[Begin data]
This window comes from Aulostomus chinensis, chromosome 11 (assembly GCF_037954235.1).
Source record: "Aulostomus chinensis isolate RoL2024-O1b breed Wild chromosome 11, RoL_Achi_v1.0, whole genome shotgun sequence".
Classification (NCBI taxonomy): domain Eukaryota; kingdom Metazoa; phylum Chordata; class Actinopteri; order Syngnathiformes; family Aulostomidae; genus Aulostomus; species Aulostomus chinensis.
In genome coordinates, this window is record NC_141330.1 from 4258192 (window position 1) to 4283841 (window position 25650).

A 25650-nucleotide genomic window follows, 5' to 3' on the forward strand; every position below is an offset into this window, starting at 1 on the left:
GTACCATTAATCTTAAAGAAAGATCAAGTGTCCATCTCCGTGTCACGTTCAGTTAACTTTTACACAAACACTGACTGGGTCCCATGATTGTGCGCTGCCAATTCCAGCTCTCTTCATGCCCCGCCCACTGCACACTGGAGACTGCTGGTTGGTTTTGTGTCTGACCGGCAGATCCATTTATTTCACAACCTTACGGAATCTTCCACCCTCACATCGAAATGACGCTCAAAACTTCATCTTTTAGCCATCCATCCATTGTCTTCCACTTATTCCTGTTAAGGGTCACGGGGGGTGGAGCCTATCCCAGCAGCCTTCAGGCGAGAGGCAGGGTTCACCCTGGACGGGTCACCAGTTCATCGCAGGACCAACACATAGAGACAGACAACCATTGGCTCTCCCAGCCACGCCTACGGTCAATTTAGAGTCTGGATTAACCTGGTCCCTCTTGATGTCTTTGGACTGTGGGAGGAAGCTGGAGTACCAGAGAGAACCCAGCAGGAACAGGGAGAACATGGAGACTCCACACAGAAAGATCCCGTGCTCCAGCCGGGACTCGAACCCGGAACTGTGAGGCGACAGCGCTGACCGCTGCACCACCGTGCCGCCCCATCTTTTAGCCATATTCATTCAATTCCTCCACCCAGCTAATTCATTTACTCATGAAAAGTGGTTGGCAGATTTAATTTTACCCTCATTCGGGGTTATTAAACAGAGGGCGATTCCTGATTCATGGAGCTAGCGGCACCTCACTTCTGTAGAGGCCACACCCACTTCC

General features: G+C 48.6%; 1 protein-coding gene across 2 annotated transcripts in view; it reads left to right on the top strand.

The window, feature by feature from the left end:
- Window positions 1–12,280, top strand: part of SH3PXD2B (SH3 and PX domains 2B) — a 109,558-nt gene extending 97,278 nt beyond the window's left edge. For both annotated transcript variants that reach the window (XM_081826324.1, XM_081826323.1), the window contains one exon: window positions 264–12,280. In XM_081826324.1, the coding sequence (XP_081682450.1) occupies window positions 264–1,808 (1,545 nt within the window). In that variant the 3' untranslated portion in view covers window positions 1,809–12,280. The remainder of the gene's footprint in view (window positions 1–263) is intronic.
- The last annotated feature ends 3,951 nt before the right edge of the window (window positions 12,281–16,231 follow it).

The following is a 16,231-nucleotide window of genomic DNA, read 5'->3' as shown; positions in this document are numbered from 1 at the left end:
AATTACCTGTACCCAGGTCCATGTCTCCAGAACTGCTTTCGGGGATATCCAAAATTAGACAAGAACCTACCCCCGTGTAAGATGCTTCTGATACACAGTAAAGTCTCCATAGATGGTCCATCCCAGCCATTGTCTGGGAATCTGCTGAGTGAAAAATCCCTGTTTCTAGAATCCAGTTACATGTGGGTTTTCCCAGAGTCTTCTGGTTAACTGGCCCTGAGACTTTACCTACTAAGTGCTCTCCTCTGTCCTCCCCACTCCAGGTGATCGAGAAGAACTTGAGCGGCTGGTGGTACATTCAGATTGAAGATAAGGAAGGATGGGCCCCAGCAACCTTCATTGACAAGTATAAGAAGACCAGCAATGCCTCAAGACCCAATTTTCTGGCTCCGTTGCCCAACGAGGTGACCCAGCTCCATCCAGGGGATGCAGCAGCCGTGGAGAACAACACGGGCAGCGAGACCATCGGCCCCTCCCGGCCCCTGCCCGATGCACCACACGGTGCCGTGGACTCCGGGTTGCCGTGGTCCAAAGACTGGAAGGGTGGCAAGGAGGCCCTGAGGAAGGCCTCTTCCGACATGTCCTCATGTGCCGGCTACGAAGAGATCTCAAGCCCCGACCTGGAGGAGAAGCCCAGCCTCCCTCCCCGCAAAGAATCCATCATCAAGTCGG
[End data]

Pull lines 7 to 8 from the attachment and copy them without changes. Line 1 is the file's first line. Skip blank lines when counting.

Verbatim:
General features: G+C 48.6%; 1 protein-coding gene across 2 annotated transcripts in view; it reads left to right on the top strand.

The window, feature by feature from the left end: